ELLSWORTH — The city’s Planning Board wants more oversight on development in Ellsworth. At least, that was the message board members sent to city staff at a meeting on Jan. 8.
“A lot of the development that has taken place in Ellsworth is not being reviewed by residents. It’s being OK’d by non-resident staff,” said board member John DeLeo.
As the city’s ordinance is written, “minor use” developments can be approved by the code enforcement officer. Developments that are considered “major use” must come before the Planning Board, a more extensive (and expensive) process that includes a public hearing.
But, as was evident at last Wednesday’s meeting, staff and board members may disagree on which projects should be considered minor and which major.
The question arose when DeLeo read in The Ellsworth American that Convenient MD, a 5,350 square-foot facility on the site of the former First National Bank branch on High Street, had received permits from the Code Enforcement Office to start construction without coming before the Planning Board for approval.
There are several criteria for determining which projects can be considered minor, but the first is that “The new construction and/or expansion of gross non-residential floor area [does not] exceed 5,000 square feet in any five-year period.”
“[Code Enforcement Officer Dwight Tilton] considered that it was an expansion of the old First National Bank,” DeLeo explained.
“The old First National Bank was 3,264 square feet, so basically they added on about 2,100 square feet … his interpretation was they’re expanding the old First National bank by 2,100 square feet, which is under the 5,000 square feet specified in the ordinance.”
But, DeLeo continued, “How can you expand a vacant lot? You’re not expanding the First National Bank. In my mind an expansion would have been adding 2,100 square feet to the First National Bank. That’s an expansion. Not tearing it down and building a brand-new building.”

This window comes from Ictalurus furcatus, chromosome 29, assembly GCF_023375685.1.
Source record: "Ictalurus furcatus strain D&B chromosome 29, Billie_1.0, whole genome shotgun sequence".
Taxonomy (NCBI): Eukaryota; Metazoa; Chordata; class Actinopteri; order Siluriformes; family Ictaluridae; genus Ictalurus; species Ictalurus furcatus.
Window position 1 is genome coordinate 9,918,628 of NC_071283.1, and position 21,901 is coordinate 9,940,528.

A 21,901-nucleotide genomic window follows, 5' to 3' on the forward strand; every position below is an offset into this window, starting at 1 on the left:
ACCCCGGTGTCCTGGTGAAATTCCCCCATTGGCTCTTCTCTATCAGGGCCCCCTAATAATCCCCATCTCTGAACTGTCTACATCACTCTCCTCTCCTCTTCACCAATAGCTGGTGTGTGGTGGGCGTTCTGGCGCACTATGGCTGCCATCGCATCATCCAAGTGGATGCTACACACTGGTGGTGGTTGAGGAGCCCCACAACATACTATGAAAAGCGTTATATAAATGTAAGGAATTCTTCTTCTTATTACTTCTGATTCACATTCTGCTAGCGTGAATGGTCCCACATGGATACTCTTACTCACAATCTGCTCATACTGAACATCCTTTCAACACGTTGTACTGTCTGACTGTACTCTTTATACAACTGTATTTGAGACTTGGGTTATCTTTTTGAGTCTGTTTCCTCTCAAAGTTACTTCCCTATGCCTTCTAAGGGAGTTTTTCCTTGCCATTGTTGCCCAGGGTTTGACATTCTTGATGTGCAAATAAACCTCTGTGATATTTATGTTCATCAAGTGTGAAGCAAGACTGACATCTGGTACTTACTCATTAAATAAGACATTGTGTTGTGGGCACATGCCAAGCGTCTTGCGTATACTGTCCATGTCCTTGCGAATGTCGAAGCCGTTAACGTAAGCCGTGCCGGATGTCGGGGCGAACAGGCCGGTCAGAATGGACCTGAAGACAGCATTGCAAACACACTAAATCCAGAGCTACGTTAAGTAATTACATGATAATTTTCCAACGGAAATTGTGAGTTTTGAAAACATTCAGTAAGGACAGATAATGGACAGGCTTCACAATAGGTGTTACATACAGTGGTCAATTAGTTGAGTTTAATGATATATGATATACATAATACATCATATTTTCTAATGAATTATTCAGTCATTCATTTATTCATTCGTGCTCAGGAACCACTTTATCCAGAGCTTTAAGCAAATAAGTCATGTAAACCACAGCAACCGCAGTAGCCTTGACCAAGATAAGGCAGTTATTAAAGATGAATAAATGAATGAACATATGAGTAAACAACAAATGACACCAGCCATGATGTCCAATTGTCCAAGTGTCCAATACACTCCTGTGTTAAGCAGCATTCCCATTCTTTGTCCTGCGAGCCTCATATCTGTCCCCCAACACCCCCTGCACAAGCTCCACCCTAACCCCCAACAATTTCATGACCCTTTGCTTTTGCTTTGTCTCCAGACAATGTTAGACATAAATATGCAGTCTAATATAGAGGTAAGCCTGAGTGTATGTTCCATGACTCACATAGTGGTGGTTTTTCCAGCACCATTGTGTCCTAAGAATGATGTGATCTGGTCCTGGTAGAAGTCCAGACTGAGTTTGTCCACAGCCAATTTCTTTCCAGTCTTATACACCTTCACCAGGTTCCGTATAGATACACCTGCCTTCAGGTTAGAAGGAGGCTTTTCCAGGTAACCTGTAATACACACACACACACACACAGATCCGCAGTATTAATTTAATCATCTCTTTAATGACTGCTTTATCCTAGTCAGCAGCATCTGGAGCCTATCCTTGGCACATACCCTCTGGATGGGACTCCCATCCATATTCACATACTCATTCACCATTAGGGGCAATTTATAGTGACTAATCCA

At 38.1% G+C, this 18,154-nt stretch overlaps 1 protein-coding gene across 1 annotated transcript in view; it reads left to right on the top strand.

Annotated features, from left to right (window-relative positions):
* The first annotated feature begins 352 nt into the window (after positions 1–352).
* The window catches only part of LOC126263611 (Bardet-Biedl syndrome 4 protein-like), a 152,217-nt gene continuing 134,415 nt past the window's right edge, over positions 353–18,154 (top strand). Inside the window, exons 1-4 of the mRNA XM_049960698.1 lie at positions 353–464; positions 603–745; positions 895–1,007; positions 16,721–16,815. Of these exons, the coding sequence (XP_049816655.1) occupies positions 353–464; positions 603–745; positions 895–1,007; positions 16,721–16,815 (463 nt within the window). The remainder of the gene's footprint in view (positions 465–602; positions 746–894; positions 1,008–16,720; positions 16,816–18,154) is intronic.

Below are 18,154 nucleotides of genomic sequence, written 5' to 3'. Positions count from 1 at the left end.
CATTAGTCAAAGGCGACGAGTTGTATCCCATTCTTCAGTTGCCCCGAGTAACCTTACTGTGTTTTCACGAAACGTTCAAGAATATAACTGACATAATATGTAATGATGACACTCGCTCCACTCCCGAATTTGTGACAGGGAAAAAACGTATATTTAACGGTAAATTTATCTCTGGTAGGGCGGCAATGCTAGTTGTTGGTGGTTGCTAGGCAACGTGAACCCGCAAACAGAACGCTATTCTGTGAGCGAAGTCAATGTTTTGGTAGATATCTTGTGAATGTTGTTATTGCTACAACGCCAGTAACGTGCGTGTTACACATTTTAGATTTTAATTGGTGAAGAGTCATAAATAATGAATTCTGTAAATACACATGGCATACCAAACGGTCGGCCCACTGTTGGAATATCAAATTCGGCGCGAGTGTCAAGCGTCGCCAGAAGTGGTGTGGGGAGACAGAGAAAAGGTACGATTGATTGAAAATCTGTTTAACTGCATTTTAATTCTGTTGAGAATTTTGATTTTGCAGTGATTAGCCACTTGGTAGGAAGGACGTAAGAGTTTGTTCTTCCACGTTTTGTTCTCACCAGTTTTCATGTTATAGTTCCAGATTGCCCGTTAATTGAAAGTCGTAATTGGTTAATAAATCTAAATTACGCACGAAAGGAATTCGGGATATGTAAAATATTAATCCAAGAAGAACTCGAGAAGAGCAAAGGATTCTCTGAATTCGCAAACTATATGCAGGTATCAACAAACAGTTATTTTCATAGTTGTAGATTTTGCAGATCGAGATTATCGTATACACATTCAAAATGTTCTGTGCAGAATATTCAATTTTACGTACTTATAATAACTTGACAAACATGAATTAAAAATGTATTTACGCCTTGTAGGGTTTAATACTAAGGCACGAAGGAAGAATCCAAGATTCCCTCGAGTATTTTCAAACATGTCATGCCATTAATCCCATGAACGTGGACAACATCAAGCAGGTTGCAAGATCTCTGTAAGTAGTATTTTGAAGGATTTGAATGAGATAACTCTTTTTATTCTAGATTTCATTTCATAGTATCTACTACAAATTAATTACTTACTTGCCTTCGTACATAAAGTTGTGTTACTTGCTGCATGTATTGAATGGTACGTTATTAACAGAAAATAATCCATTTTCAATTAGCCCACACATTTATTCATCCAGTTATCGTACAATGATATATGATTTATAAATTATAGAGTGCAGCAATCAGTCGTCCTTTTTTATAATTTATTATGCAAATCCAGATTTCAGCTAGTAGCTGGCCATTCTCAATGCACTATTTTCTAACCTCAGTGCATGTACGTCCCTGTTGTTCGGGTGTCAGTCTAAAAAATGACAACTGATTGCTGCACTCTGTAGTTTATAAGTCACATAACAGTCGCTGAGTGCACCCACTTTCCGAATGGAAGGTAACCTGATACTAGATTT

Board member Rick Lyles agreed.
“It seems to me that this is a relatively significant structure that was built with, in essence, no review by the Planning Board,” Lyles said. “If it had been a vacant lot, it certainly would have been reviewed by the Planning Board. Seems to me there’s something wrong with that.”
The ordinance does not mention crediting the square footage of a demolished building toward the new structure, noted developer Stephen Shea, nor does it mention footprint.
“If you’ve got a two-story building and each story has 3,000 square feet, that’s 6,000 square feet. It’s got nothing to do with footprint, in this ordinance,” said Shea, adding: “There’s no language in this ordinance about demolition being credited. To me that’s a gross, gross violation.”
Tilton was not present at the Jan. 8 meeting, but City Planner Jef Fitzgerald said that while changes to the ordinance might be in order, going forward, staff would stop crediting demolition toward the square-foot requirement and would use gross-area, including all stories, rather than just the footprint.
“Really, he’s putting more burden on his own position by doing it that way,” said Fitzgerald, of Tilton.
“As far as he’s concerned, he’d love you guys to take that off of his plate and review these things.”